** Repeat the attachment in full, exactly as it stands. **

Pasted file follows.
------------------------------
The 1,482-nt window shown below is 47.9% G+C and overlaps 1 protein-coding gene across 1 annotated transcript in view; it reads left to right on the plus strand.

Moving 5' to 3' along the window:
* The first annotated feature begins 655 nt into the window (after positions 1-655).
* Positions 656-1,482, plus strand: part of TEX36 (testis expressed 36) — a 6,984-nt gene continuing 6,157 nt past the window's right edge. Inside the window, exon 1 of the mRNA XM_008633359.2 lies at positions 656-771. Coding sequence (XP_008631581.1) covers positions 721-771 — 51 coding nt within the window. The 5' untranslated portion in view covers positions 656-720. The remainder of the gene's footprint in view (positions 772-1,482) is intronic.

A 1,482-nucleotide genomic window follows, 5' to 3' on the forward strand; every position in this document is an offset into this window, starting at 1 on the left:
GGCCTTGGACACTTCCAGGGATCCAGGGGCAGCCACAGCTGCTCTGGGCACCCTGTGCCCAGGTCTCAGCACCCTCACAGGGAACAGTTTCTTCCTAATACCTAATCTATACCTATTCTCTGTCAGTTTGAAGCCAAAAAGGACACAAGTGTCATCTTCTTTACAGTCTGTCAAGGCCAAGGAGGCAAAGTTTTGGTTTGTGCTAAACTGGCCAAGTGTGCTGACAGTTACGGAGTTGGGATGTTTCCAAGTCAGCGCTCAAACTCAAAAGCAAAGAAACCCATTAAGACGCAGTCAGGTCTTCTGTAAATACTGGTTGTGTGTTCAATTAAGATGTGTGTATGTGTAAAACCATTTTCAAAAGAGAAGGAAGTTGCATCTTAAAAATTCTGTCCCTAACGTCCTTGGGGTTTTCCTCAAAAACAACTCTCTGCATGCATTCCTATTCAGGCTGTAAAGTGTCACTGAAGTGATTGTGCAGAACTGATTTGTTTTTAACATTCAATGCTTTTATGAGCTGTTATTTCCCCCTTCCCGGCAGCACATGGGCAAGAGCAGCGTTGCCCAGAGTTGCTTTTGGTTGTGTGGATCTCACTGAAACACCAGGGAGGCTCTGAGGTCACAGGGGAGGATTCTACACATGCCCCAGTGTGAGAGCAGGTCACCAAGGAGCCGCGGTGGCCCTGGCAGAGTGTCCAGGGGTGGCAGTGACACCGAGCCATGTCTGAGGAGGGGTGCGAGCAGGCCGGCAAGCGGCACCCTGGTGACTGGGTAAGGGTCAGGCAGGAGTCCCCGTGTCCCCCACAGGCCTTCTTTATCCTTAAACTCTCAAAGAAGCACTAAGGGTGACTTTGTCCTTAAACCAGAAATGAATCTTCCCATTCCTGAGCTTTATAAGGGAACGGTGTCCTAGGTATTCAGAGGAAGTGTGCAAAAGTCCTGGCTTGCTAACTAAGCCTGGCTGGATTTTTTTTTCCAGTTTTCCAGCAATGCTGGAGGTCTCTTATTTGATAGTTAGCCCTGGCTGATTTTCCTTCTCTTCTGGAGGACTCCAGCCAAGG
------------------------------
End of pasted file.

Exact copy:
The 1,482-nt window shown below is 47.9% G+C and overlaps 1 protein-coding gene across 1 annotated transcript in view; it reads left to right on the plus strand.

Moving 5' to 3' along the window:
* The first annotated feature begins 655 nt into the window (after positions 1-655).
* Positions 656-1,482, plus strand: part of TEX36 (testis expressed 36) — a 6,984-nt gene continuing 6,157 nt past the window's right edge. Inside the window, exon 1 of the mRNA XM_008633359.2 lies at positions 656-771. Coding sequence (XP_008631581.1) covers positions 721-771 — 51 coding nt within the window. The 5' untranslated portion in view covers positions 656-720. The remainder of the gene's footprint in view (positions 772-1,482) is intronic.

A 1,482-nucleotide genomic window follows, 5' to 3' on the forward strand; every position in this document is an offset into this window, starting at 1 on the left:
GGCCTTGGACACTTCCAGGGATCCAGGGGCAGCCACAGCTGCTCTGGGCACCCTGTGCCCAGGTCTCAGCACCCTCACAGGGAACAGTTTCTTCCTAATACCTAATCTATACCTATTCTCTGTCAGTTTGAAGCCAAAAAGGACACAAGTGTCATCTTCTTTACAGTCTGTCAAGGCCAAGGAGGCAAAGTTTTGGTTTGTGCTAAACTGGCCAAGTGTGCTGACAGTTACGGAGTTGGGATGTTTCCAAGTCAGCGCTCAAACTCAAAAGCAAAGAAACCCATTAAGACGCAGTCAGGTCTTCTGTAAATACTGGTTGTGTGTTCAATTAAGATGTGTGTATGTGTAAAACCATTTTCAAAAGAGAAGGAAGTTGCATCTTAAAAATTCTGTCCCTAACGTCCTTGGGGTTTTCCTCAAAAACAACTCTCTGCATGCATTCCTATTCAGGCTGTAAAGTGTCACTGAAGTGATTGTGCAGAACTGATTTGTTTTTAACATTCAATGCTTTTATGAGCTGTTATTTCCCCCTTCCCGGCAGCACATGGGCAAGAGCAGCGTTGCCCAGAGTTGCTTTTGGTTGTGTGGATCTCACTGAAACACCAGGGAGGCTCTGAGGTCACAGGGGAGGATTCTACACATGCCCCAGTGTGAGAGCAGGTCACCAAGGAGCCGCGGTGGCCCTGGCAGAGTGTCCAGGGGTGGCAGTGACACCGAGCCATGTCTGAGGAGGGGTGCGAGCAGGCCGGCAAGCGGCACCCTGGTGACTGGGTAAGGGTCAGGCAGGAGTCCCCGTGTCCCCCACAGGCCTTCTTTATCCTTAAACTCTCAAAGAAGCACTAAGGGTGACTTTGTCCTTAAACCAGAAATGAATCTTCCCATTCCTGAGCTTTATAAGGGAACGGTGTCCTAGGTATTCAGAGGAAGTGTGCAAAAGTCCTGGCTTGCTAACTAAGCCTGGCTGGATTTTTTTTTCCAGTTTTCCAGCAATGCTGGAGGTCTCTTATTTGATAGTTAGCCCTGGCTGATTTTCCTTCTCTTCTGGAGGACTCCAGCCAAGG